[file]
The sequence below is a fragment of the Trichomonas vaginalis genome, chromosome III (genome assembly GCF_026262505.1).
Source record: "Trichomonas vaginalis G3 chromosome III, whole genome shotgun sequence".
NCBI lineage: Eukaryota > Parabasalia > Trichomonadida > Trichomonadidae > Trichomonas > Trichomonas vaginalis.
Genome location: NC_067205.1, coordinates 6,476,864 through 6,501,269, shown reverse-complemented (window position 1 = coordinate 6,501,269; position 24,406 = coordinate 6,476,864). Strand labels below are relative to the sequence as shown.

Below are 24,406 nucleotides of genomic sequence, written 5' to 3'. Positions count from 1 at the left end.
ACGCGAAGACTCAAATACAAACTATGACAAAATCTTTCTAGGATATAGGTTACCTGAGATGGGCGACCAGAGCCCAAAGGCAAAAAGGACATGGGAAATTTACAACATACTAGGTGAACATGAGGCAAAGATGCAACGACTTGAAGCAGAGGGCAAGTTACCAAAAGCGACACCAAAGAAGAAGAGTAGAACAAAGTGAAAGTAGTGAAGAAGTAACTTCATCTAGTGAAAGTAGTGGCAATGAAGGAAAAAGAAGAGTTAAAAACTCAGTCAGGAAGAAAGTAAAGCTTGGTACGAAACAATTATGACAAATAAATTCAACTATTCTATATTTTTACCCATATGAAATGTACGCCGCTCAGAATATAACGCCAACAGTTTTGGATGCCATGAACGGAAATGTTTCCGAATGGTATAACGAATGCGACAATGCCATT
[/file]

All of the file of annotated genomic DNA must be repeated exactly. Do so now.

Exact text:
The sequence below is a fragment of the Trichomonas vaginalis genome, chromosome III (genome assembly GCF_026262505.1).
Source record: "Trichomonas vaginalis G3 chromosome III, whole genome shotgun sequence".
NCBI lineage: Eukaryota > Parabasalia > Trichomonadida > Trichomonadidae > Trichomonas > Trichomonas vaginalis.
Genome location: NC_067205.1, coordinates 6,476,864 through 6,501,269, shown reverse-complemented (window position 1 = coordinate 6,501,269; position 24,406 = coordinate 6,476,864). Strand labels below are relative to the sequence as shown.

Below are 24,406 nucleotides of genomic sequence, written 5' to 3'. Positions count from 1 at the left end.
ACGCGAAGACTCAAATACAAACTATGACAAAATCTTTCTAGGATATAGGTTACCTGAGATGGGCGACCAGAGCCCAAAGGCAAAAAGGACATGGGAAATTTACAACATACTAGGTGAACATGAGGCAAAGATGCAACGACTTGAAGCAGAGGGCAAGTTACCAAAAGCGACACCAAAGAAGAAGAGTAGAACAAAGTGAAAGTAGTGAAGAAGTAACTTCATCTAGTGAAAGTAGTGGCAATGAAGGAAAAAGAAGAGTTAAAAACTCAGTCAGGAAGAAAGTAAAGCTTGGTACGAAACAATTATGACAAATAAATTCAACTATTCTATATTTTTACCCATATGAAATGTACGCCGCTCAGAATATAACGCCAACAGTTTTGGATGCCATGAACGGAAATGTTTCCGAATGGTATAACGAATGCGACAATGCCATT